This is exactly the kind of shlock that I love. I cannot get enough of it.
When H.P. Lovecraft wrote the short story Herbert West, Re-Animator in 1922, I don’t think he could ever have envisioned anything even resembling the wonderful madness of Stuart Gordon’s 1985, fairly loose, adaptation that, in fact, actually has more in common with Frankenstein.
Re-Animator is, for me, one of those films that never gets old. I have seen it countless times and everytime is just as great as the first. I watched it again before writing this. It has a great cast, superb villain, nudity and oodles of gore. It really is quite an excellent little film.
Produced by Brian Yuzna, who would later go on to direct the sequels, as well as similar shlocky classics, Society and Return of The Living Dead Part III, Re-Animator is, first and foremost, the story of Dan Cain, a medical student at the Miskatonic University, who takes on an unusual lodger in the form of fellow student, Herbert West. West is a brilliant but unhinged young doctor whose theories on life and death, cause friction between himself and his tutors.
West’s late mentor had created a luminous serum to revive the dead and so Herbert sets forth in continuing the research with Dan’s help but things don’t go to plan as their re-animated experiments prove to be strong and very, very nasty. The pair’s research is further hampered by efforts of the meddlesome, Dr. Carl Hill, the supremely evil bad guy. His desire for success…and desire for Dan’s girlfriend, Megan, leads to one of the finest examples of undead villainy the world has ever seen.
The cast are expertly chosen.
Bruce Abbott (Bad Dreams) handles the ludicrous events superbly and gives it his all while the magnificent Barbara Crampton (From Beyond, Puppetmaster) makes for an alluring yet, smart, leading lady as Meg Halsey, while the sadly departed David Gale ALMOST steals the show as Dr. Hill.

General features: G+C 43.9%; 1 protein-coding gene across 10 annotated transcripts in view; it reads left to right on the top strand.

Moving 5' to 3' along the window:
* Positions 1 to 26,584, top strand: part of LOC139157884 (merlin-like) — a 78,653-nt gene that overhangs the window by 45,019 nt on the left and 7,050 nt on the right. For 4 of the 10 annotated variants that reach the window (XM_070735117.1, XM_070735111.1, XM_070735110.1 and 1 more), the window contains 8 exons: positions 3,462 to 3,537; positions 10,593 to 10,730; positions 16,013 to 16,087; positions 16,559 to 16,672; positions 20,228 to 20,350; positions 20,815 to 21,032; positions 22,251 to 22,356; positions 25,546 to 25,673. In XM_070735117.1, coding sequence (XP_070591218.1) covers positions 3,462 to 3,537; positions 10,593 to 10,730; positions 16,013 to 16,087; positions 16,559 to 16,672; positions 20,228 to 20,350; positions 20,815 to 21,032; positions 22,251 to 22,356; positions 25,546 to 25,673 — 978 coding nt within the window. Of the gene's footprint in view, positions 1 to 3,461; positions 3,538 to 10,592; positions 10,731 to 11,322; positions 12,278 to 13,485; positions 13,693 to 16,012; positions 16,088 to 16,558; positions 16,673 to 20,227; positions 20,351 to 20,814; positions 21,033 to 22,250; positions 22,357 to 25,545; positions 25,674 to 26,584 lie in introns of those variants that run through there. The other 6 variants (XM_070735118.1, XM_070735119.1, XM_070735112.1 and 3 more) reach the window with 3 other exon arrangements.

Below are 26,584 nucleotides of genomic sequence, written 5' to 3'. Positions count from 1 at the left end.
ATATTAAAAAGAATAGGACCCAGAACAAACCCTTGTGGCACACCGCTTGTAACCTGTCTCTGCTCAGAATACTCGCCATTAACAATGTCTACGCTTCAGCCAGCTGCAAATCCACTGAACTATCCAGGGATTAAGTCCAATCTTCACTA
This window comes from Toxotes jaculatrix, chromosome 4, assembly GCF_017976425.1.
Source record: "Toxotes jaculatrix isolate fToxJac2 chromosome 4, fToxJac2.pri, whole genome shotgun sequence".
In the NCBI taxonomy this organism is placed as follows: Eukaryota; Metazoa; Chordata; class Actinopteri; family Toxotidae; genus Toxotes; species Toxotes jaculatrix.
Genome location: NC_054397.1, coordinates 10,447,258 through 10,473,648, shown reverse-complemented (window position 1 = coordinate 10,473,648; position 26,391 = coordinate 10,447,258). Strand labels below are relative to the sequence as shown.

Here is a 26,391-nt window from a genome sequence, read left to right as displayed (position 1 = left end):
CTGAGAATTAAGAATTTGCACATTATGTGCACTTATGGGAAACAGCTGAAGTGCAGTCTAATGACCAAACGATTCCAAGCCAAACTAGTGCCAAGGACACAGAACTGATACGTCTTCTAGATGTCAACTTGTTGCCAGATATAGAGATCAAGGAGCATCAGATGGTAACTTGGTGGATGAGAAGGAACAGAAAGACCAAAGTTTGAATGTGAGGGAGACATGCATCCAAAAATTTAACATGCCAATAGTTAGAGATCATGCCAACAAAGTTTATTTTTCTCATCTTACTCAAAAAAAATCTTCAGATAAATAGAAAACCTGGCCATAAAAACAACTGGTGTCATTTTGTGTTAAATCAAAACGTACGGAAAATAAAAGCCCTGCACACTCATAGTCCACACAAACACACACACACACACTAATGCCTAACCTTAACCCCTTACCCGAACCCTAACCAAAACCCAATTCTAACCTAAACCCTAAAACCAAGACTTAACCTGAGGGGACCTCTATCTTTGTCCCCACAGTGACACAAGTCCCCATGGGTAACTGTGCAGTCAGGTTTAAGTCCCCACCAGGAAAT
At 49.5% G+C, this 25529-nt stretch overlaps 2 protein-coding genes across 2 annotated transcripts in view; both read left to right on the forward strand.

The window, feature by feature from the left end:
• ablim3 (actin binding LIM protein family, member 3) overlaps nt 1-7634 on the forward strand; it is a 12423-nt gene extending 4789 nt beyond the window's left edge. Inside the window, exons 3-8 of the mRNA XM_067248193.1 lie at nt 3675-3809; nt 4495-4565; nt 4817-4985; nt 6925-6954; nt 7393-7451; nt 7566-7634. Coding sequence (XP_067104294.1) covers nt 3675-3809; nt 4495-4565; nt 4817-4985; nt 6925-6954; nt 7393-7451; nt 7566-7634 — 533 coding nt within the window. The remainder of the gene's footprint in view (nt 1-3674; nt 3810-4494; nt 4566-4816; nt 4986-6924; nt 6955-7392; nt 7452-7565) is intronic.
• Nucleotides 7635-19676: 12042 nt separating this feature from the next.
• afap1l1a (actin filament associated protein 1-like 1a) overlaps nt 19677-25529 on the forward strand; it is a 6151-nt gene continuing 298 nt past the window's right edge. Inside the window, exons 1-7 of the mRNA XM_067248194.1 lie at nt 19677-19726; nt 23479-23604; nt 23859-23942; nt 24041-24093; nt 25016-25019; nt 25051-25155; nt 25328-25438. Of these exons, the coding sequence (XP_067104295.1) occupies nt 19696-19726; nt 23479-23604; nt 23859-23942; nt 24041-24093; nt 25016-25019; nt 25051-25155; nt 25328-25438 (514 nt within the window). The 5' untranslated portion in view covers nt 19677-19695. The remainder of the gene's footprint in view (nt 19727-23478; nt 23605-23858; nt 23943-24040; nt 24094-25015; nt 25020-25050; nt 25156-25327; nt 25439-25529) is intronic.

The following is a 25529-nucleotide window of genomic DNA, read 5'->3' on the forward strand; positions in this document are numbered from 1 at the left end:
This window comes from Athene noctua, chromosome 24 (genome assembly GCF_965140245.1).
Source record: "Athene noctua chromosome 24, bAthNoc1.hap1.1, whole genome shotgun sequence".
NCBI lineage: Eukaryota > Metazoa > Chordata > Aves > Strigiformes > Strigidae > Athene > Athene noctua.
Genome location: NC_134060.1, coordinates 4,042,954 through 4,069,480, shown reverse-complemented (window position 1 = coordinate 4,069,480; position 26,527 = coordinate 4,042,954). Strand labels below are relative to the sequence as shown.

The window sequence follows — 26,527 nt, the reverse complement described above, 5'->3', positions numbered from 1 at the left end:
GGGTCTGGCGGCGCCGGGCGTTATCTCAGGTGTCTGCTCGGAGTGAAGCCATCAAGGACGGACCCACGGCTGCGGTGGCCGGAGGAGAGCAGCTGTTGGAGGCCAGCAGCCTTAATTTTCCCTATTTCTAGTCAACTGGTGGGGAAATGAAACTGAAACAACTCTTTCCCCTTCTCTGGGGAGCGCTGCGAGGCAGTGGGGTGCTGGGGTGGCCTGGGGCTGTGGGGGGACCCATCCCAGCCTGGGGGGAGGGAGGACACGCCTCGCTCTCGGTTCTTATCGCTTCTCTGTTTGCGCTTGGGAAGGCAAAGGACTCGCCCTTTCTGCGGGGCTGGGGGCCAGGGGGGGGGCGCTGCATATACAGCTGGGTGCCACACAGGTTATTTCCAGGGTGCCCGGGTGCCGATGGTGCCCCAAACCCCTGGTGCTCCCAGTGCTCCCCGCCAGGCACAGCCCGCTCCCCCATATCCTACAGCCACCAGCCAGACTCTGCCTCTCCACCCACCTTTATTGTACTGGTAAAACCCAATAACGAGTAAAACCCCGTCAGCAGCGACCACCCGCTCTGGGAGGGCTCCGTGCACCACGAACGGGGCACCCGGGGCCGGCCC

Gale does some crazy stuff in this film but does it all, without the slightest hint of hamminess. Even when his disembodied head attempts to perform oral sex on the captured Megan (a scene cut from the UK DVD release), Gale remains a class act.
Gale shaved his head throughout the making of the film for the simple budgetary reason that, in the latter stages of the film, when we see a lot of shots of his reanimated, decapitated head, it was far cheaper for Gale to wear a wig than constantly match his real hair to that of the dummy heads.
The real value comes courtesy of Jeffrey Combs, who plays the role of Herbert West so straight, so seriously but with an odd playfulness, that it is simply a joy to behold. Even when wrestling a clearly fake cat, Combs remains resolutely deadpan. I truly think that Jeffrey Combs is a great, not to mention underrated, actor.
You only have to watch this film, it’s sequels and The Frighteners to see that.
This is a film full of slapstick-y, comic violence but it is nonetheless, pretty damn gruesome and although directed by Gordon, it’s stylistically very similar to Yuzna’s later films
The sequels are actually pretty good too, believe it or not. 1990′s Bride of Re-Animator re-unites the cast (minus Crampton) and is even closer to Shelley’s Frankenstein. It’s also the film in which Dr. Hill has bat wings attached to his disembodied head, giving him the ability to fly. Awesome.
2003′s Beyond Re-Animator is a gory Spanish treat that sees the now incarcerated West continue his research from behind bars. It’s also notable for a fight sequence between the sinister warden’s re-animated penis and a rat.
So yeah. Re-Animator… 27 years after it’s release and it is still as funny and disgusting as always. It is a cult classic that, like the revitalised corpses in the film, will never die.
Do yourselves a favour in the run up to Halloween and watch Re-Animator. You will not regret it.